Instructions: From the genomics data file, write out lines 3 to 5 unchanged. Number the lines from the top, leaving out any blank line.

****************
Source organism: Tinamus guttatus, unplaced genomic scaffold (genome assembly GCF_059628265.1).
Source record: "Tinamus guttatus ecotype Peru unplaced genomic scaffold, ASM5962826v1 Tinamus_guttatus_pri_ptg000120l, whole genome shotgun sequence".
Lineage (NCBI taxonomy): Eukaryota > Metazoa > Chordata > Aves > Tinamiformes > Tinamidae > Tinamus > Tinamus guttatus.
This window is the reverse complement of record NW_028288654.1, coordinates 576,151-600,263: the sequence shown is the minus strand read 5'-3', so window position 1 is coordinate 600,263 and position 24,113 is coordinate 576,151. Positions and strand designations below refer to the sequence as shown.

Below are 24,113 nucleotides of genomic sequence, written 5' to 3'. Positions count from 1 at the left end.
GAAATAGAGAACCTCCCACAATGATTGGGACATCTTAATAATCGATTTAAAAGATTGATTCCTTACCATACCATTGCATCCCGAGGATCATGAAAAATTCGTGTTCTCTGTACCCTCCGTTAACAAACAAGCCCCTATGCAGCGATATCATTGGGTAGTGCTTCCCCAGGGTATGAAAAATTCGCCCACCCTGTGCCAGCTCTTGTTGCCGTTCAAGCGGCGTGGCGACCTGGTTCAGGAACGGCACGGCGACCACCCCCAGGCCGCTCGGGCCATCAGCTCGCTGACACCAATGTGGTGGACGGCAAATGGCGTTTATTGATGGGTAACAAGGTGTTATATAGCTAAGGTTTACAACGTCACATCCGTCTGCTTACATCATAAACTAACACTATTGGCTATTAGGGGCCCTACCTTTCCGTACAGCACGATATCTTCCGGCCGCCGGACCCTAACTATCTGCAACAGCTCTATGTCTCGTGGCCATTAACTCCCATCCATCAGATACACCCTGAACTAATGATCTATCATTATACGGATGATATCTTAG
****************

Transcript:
Lineage (NCBI taxonomy): Eukaryota > Metazoa > Chordata > Aves > Tinamiformes > Tinamidae > Tinamus > Tinamus guttatus.
This window is the reverse complement of record NW_028288654.1, coordinates 576,151-600,263: the sequence shown is the minus strand read 5'-3', so window position 1 is coordinate 600,263 and position 24,113 is coordinate 576,151. Positions and strand designations below refer to the sequence as shown.

Below are 24,113 nucleotides of genomic sequence, written 5' to 3'. Positions count from 1 at the left end.